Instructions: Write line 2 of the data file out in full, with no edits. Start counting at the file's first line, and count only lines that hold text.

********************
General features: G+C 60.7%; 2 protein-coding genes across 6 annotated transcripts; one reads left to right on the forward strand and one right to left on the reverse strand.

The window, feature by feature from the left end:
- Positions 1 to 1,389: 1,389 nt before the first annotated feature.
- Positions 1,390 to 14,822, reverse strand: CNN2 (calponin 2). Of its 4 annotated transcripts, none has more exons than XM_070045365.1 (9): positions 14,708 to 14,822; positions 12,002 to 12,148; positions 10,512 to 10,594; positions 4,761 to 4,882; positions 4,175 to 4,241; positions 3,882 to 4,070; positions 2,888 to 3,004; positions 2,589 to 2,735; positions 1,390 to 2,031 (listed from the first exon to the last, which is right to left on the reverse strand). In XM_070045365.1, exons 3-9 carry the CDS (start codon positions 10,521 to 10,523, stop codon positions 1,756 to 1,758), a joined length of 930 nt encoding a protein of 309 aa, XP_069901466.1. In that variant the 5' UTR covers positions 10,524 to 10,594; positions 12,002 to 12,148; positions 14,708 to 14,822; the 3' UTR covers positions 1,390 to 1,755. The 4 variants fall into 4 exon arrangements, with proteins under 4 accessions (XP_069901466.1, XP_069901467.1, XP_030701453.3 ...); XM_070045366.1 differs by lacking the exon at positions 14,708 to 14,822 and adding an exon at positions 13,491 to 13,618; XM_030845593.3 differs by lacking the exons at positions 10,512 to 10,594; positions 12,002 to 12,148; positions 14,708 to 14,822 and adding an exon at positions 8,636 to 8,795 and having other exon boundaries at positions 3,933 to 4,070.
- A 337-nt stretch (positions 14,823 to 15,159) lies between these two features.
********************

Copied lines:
The window, feature by feature from the left end: